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Breast cancer seen as leading killer among Rwandan women

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Rwanda’s Ministry of Health through Rwanda Biomedical Center (RBC) in partnership with Society for Family Health (SFH) are asking Rwanda women to step forward and test for breast cancer, writes Susan Babijja.

Statistics indicate that cases of cancer are increasing being registered at Kigali University Teaching Hospital (CHUK). So far 1,768 cases have been registered. More cases have also been reported at Centre Hospital University Butare (CHUB) which has recorded 1,645 cases, while King Faisal Hospital received 1,096 patients.

Partly in reaction to the disturbing statistics from different referral hospitals which show a hike in number of breast cancer patients, the disease is now being viewed as a serious killer. This has led the two institutions have come up with a free breast cancer screening among 500 women in Kigali as the pilot project.

The women will be offered free breast cancer screening with support from Access Bank Rwanda.

According to the statistics from Rwanda Biomedical Centre report on cancer 2007-2013 epidemiology indicates that 4,615 people were infected with different types of cancers, the most common ones being breast cancer, constituting 15.8 per cent.

Cervix uteri cancer stood at 15.6 per cent, while stomach cancer was 9.1 per cent and uterus 5.5 per cent. According to the report, stomach cancer was the most prevalent among men, standing at 11.7 per cent, followed by prostate, at 9.4 per cent.

The head of cancer Unit at RBC Dr Francois Uwinkindi, says early breast cancer detection is always the best solution and improves chances of curing breast cancer among women. He says although hospital screening is best, women should learn to test themselves at home.

“The challenge we have, women always go for breast cancer screening after having strong signs that appear at worse stage when it cannot be operated or cured,” he says.

Local statistics show that 57 per cent of breast cancer victims show up for screening when the ailment is in the 3rd stage (second last stage), reducing chances of survival, while 80 per cent are treated and cured in developed countries, she said, only 40 per cent are treated and cured in poor countries.

According to Uwinkindi, statistics gathered from hospitals like Kanombe, CHUCK and Butaro Cancer Centre in Burera District has recorded 1,346 women with breast cancer cases from 2012 up to 2016.

The Executive Director of SFH Rwanda, Manasseh Gihana Wandera, called on government and other private sector and civil society the private sector and civil society to partner and create more awareness in breast cancer.

Breast cancer is the commonest cancer among women in Rwanda followed by cervical and stomach cancer, according to statistics from the Ministry of Health. The disease occurs almost entirely in women, but men can get it too.

Symptoms of breast cancer varies from swelling of all or part of a breast (even if no distinct lump is felt), Skin irritation or dimpling, Breast or nipple pain, Nipple retraction (turning inward), Redness, scariness, or thickening of the nipple or breast skin, nipple discharge other than breast milk.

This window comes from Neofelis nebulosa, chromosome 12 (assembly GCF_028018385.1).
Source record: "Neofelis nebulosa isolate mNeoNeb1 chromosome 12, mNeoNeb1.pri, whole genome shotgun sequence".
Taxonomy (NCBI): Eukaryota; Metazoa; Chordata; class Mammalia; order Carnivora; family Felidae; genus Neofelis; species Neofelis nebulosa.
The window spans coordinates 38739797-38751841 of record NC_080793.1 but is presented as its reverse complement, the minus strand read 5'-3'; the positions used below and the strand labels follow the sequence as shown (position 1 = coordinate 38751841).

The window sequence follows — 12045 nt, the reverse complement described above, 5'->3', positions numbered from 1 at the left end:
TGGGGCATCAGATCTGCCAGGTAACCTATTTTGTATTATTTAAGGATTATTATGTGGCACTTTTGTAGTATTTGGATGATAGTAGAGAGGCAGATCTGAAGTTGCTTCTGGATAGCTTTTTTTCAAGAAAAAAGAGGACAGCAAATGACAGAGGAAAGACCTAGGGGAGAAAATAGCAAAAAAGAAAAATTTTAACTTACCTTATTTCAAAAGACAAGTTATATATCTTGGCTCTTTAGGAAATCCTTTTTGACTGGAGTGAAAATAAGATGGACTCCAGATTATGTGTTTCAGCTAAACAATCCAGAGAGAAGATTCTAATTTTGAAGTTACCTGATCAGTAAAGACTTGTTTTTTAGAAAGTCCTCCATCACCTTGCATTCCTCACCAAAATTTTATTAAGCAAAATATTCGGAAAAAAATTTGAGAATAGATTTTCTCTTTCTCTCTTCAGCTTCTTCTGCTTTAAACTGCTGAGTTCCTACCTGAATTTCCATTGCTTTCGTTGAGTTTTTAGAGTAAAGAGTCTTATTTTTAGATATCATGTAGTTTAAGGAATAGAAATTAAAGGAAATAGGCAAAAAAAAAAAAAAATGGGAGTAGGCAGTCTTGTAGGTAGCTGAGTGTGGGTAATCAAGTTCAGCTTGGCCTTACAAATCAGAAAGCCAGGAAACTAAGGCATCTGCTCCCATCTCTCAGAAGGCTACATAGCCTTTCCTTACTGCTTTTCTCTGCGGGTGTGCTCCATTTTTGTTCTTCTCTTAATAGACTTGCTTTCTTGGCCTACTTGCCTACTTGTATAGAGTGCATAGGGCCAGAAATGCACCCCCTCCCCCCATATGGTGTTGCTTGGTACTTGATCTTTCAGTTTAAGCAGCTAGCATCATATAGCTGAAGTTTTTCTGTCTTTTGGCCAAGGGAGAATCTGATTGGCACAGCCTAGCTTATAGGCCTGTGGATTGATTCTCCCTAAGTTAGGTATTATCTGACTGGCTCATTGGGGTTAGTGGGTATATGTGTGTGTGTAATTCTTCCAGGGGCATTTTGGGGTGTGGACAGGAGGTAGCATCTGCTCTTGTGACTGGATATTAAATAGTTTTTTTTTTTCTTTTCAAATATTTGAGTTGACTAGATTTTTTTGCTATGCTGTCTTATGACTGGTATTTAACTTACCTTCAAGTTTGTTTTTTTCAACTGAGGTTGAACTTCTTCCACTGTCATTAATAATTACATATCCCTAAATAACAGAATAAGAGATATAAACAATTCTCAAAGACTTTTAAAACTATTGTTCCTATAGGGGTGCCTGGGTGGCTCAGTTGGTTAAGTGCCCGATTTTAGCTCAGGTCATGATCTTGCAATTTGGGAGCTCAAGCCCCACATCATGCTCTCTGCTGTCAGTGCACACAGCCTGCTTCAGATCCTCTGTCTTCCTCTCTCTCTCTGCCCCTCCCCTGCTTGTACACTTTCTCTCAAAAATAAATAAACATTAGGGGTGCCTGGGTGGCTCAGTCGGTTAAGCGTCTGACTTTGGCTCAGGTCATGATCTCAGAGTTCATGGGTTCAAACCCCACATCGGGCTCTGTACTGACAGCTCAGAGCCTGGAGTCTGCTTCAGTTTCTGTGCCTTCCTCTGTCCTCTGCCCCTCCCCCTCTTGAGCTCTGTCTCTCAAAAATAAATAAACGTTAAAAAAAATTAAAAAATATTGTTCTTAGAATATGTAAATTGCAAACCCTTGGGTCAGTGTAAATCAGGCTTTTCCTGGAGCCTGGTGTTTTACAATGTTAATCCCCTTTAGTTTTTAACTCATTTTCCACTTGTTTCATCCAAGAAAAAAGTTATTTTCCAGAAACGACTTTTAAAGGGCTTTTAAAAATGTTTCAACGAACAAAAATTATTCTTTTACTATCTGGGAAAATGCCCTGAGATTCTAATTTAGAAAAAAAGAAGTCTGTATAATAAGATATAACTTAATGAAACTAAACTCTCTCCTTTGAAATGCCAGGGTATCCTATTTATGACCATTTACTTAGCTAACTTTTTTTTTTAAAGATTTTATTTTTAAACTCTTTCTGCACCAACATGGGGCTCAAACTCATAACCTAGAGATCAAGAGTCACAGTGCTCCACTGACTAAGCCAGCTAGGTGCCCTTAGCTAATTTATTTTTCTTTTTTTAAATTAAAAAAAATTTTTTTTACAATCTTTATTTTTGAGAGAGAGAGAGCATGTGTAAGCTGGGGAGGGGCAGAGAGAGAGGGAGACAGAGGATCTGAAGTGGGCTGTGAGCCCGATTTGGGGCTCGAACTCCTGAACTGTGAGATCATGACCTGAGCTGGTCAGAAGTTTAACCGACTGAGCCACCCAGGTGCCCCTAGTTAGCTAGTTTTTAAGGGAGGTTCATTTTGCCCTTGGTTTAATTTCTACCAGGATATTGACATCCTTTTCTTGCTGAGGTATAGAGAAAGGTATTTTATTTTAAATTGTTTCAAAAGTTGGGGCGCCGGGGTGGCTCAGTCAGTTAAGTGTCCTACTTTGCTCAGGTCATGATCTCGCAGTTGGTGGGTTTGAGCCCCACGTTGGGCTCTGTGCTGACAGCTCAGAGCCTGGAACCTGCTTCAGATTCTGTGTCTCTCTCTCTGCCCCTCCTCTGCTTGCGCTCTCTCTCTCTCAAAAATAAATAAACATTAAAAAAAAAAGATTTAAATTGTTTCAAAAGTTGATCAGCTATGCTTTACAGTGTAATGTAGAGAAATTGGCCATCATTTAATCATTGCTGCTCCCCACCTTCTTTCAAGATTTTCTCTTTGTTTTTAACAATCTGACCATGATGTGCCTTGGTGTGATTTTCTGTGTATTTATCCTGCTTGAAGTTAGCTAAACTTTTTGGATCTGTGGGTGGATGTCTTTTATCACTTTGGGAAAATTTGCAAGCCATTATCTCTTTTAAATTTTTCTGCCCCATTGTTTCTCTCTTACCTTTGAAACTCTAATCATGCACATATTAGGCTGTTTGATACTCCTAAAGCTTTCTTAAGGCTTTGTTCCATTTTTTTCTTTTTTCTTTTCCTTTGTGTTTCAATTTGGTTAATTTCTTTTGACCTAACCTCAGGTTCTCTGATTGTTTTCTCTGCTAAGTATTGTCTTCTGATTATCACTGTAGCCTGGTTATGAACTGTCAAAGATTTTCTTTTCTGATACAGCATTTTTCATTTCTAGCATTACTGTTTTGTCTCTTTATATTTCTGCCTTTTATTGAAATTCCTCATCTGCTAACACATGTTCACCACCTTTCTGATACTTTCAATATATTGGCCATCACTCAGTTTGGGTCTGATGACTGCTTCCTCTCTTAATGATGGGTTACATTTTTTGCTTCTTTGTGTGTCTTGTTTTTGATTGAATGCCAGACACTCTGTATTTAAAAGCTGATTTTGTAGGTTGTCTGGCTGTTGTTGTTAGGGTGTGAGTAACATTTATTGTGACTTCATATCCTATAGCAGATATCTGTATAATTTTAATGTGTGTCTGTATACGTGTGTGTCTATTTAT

The 5-step breast self-exam

Step 1: Begin by looking at your breasts in the mirror with your shoulders straight and your arms on your hips.

Here’s what you should look for:

Breasts that are their usual size, shape, and color

Breasts that are evenly shaped without visible distortion or swelling

If you see any of the following changes, bring them to your doctor’s attention:

Dimpling, puckering, or bulging of the skin

A nipple that has changed position or an inverted nipple (pushed inward instead of sticking out)

Redness, soreness, rash, or swelling

Step 2: Now, raise your arms and look for the same changes.

Step 3: While you’re at the mirror, look for any signs of fluid coming out of one or both nipples (this could be a watery, milky, or yellow fluid or blood).

Step 4: Next, feel your breasts while lying down, using your right hand to feel your left breast and then your left hand to feel your right breast. Use a firm, smooth touch with the first few finger pads of your hand, keeping the fingers flat and together. Use a circular motion, about the size of a quarter.

Cover the entire breast from top to bottom, side to side — from your collarbone to the top of your abdomen, and from your armpit to your cleavage.

Follow a pattern to be sure that you cover the whole breast. You can begin at the nipple, moving in larger and larger circles until you reach the outer edge of the breast. You can also move your fingers up and down vertically, in rows, as if you were mowing a lawn. This up-and-down approach seems to work best for most women. Be sure to feel all the tissue from the front to the back of your breasts: for the skin and tissue just beneath, use light pressure; use medium pressure for tissue in the middle of your breasts; use firm pressure for the deep tissue in the back. When you’ve reached the deep tissue, you should be able to feel down to your ribcage.

Step 5: Finally, feel your breasts while you are standing or sitting. Many women find that the easiest way to feel their breasts is when their skin is wet and slippery, so they like to do this step in the shower. Cover your entire breast, using the same hand movements described in step 4.

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